Increase Your Home’s Value

In recent years, especially here in California, several things have occurred making it even more financially attractive to purchase rooftop solar panels for your home.

  1. In January 2017, the California Regional Multiple Listing Service recognized that a rooftop solar system is a positive selling point for many home buyers so they added standardized fields that enable realtors to enter energy production for their listings.
  2. The California legislature upped the ante on renewable energy in 2018 by enacting a law requiring solar panels on all new homes.
  3. I do not have a crystal ball, but I doubt you will disagree with me when I suggest that electricity prices will only continue to increase. Where I live the average price of a kWh of electricity has steadily increased by 22.4% in the past 6 years, which is substantially higher than the national inflation rate.

When you decide to sell your home, savvy prospective home buyers are likely to appreciate that they can instantly save on their electricity bills without doing a thing.

You can learn more about this topic by reading the post You Can Increase Your Home’s Value with Owned Solar Panels.

Receive a Solar Investment Tax Credit

Mostly free electricity in the future and adding to your home’s value are two sound financial reasons to purchase a rooftop solar system. A compelling reason to do it in 2019 it that this is last year can receive the full 30% federal tax credit.

Solar-Electric Property
  • 30% for systems placed in service by 12/31/2019
  • 26% for systems placed in service after 12/31/2019 and before 01/01/2021
  • 22% for systems placed in service after 12/31/2020 and before 01/01/2022
  • There is no maximum credit for systems placed in service after 2008.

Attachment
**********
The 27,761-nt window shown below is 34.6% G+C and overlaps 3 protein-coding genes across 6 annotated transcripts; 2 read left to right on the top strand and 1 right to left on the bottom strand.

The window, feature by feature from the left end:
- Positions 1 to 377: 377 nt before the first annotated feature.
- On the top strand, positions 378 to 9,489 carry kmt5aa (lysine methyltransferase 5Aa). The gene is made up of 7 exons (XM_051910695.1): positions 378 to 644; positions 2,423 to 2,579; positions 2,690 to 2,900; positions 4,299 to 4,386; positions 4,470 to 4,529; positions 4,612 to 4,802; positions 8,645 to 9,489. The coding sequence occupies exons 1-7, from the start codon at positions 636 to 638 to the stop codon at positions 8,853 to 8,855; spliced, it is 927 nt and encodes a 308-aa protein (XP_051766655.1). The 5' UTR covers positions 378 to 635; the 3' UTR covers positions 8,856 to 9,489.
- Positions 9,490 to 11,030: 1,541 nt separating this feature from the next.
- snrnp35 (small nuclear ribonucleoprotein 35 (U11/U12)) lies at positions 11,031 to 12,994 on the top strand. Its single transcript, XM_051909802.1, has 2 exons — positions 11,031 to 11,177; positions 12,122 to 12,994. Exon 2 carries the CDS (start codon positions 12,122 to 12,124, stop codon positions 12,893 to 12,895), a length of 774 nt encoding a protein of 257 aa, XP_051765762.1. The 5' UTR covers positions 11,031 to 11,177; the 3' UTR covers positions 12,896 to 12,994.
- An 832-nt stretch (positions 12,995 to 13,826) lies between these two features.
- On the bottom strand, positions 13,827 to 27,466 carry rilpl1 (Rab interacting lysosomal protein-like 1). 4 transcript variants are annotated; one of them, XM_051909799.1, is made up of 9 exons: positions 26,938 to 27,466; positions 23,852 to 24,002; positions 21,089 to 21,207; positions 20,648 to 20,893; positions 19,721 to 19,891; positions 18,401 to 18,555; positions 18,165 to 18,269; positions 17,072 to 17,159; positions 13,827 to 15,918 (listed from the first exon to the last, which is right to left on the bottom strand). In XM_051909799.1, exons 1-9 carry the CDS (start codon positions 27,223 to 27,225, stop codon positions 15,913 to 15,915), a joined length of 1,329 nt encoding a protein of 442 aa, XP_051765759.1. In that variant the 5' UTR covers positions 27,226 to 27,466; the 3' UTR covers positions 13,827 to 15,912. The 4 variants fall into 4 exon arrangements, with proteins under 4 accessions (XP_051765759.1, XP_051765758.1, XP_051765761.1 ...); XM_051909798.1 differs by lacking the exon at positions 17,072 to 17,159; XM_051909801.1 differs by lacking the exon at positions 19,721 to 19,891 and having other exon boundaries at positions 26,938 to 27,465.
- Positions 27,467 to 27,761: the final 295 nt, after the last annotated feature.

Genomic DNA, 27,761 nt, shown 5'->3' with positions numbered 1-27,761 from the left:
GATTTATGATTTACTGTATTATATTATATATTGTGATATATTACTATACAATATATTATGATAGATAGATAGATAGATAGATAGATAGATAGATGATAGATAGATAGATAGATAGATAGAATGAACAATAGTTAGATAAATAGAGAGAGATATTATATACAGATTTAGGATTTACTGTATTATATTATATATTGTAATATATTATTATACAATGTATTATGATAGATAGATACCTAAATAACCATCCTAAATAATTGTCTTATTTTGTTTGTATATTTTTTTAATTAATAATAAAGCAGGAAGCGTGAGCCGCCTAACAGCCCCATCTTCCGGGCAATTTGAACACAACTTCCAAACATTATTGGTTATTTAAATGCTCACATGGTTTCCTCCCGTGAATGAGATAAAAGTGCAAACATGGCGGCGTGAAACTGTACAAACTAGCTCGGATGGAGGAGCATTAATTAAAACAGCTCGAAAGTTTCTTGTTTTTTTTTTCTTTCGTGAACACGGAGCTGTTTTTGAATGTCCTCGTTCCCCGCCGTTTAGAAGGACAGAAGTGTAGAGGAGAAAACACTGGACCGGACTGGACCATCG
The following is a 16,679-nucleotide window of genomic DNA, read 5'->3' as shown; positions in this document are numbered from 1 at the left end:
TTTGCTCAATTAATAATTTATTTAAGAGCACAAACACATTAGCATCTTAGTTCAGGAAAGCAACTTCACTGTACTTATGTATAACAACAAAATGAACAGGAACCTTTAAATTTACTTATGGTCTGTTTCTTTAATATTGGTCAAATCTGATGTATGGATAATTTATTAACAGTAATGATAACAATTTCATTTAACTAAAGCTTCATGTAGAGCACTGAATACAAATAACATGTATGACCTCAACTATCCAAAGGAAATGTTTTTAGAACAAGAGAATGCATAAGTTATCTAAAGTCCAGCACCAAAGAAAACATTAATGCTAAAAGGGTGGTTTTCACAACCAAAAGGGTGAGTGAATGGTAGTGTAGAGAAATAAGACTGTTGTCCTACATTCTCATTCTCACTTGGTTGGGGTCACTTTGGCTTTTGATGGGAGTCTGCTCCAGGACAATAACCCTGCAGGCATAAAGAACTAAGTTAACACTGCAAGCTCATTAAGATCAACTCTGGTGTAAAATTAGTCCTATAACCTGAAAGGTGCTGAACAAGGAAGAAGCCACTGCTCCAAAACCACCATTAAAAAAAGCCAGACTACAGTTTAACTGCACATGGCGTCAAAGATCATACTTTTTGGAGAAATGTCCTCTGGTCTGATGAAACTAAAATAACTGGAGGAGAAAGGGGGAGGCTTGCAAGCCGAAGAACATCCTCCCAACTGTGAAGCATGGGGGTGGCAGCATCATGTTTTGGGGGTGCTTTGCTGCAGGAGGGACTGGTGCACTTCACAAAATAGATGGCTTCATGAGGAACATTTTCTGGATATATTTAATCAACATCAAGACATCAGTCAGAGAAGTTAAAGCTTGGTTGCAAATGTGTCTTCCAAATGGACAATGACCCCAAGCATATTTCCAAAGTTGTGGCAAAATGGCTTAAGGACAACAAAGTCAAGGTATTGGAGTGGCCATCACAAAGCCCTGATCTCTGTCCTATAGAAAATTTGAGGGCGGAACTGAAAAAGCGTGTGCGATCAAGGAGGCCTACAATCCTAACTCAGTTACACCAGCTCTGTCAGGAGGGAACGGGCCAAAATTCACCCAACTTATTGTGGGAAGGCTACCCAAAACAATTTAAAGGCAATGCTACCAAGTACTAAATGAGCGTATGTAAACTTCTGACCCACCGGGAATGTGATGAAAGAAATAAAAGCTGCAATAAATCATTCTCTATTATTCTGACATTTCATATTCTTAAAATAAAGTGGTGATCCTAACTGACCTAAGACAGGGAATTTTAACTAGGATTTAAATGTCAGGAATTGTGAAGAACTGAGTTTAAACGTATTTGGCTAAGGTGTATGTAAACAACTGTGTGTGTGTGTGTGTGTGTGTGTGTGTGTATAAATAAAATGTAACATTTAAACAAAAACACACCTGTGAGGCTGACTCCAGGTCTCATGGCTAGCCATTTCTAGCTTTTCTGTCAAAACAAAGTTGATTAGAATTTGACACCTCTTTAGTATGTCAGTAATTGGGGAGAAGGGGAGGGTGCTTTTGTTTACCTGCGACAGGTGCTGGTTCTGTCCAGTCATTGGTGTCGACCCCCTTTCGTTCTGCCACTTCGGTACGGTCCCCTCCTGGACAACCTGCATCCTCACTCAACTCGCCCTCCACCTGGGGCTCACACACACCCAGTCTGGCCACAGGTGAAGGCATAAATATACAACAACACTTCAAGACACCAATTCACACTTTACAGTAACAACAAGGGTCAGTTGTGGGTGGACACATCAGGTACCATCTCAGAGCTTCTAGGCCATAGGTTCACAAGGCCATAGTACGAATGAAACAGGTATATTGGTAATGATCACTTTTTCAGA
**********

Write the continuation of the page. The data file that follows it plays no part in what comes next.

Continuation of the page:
• Systems must be placed in service on or after January 1, 2006, and on or before December 31, 2021.
  • The home served by the system does not have to be the taxpayer’s principal residence.
The 30% tax credit we received for our initial rooftop solar installation resulted in a refund from the federal government. This photo shows 3 of the 6 additional solar panels we bought with the money.

Visit the DSIRE website to learn more about federal tax credits and state incentive programs.

I hope you can see that owning a rooftop solar system makes financial sense. Now, let’s look at how going solar contributes to the greater good.

Build Renewable Energy Capacity in Your Community

Extracting, transporting, refining, storing, and burning fossil fuels (coal, oil, and natural gas) is a dirty and dangerous business that is jeopardizing the health and well-being of people everywhere, especially the people who live near fossil fuel extraction sites, rail lines, refineries, pipelines, and power plants.

Major Sources of U.S. Electricity Generation 1949-2018 Line Graph
Electricity generation from renewable energy is increasing and coal is decreasing. Unfortunately, natural gas is on the rise. Image credit – U.S. Energy Information Administration.

Each one of us can choose to help our country get off fossil fuels by taking a variety of actions from running our dishwashers after peak electricity demand time to installing solar panels on our roofs.

Using the existing real estate available on top of our homes and other buildings to generate clean renewable energy just makes sense to me. The roof is already there so why not use it. If I were an investor-owned utility executive, I would be renting every rooftop I could get my hands on and installing solar panels.

Keep Your Money in Your Community

I am a fan of locally owned businesses, including solar companies, for a number of reasons. First and most importantly, I know that my money is supporting jobs in my own community versus lining the pockets of far distant shareholders who have never heard of my town or me.